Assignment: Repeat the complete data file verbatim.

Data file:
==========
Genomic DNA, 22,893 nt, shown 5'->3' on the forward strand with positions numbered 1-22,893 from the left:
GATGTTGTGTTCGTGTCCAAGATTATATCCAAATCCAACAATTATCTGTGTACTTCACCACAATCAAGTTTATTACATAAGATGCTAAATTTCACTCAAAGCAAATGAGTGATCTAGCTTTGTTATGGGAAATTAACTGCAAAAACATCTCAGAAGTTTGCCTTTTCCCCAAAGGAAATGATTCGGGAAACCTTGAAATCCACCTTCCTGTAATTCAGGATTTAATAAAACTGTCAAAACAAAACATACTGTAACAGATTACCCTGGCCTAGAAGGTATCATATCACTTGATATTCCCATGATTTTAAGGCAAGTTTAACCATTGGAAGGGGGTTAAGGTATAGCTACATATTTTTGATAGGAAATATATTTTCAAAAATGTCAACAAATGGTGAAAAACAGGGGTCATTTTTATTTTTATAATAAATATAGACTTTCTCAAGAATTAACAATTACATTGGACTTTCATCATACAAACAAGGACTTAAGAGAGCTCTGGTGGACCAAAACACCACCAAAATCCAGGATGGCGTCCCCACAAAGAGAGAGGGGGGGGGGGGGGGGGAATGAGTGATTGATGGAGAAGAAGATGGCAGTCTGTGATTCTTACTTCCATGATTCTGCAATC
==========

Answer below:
Genomic DNA, 22,893 nt, shown 5'->3' on the forward strand with positions numbered 1-22,893 from the left:
GATGTTGTGTTCGTGTCCAAGATTATATCCAAATCCAACAATTATCTGTGTACTTCACCACAATCAAGTTTATTACATAAGATGCTAAATTTCACTCAAAGCAAATGAGTGATCTAGCTTTGTTATGGGAAATTAACTGCAAAAACATCTCAGAAGTTTGCCTTTTCCCCAAAGGAAATGATTCGGGAAACCTTGAAATCCACCTTCCTGTAATTCAGGATTTAATAAAACTGTCAAAACAAAACATACTGTAACAGATTACCCTGGCCTAGAAGGTATCATATCACTTGATATTCCCATGATTTTAAGGCAAGTTTAACCATTGGAAGGGGGTTAAGGTATAGCTACATATTTTTGATAGGAAATATATTTTCAAAAATGTCAACAAATGGTGAAAAACAGGGGTCATTTTTATTTTTATAATAAATATAGACTTTCTCAAGAATTAACAATTACATTGGACTTTCATCATACAAACAAGGACTTAAGAGAGCTCTGGTGGACCAAAACACCACCAAAATCCAGGATGGCGTCCCCACAAAGAGAGAGGGGGGGGGGGGGGGGGAATGAGTGATTGATGGAGAAGAAGATGGCAGTCTGTGATTCTTACTTCCATGATTCTGCAATC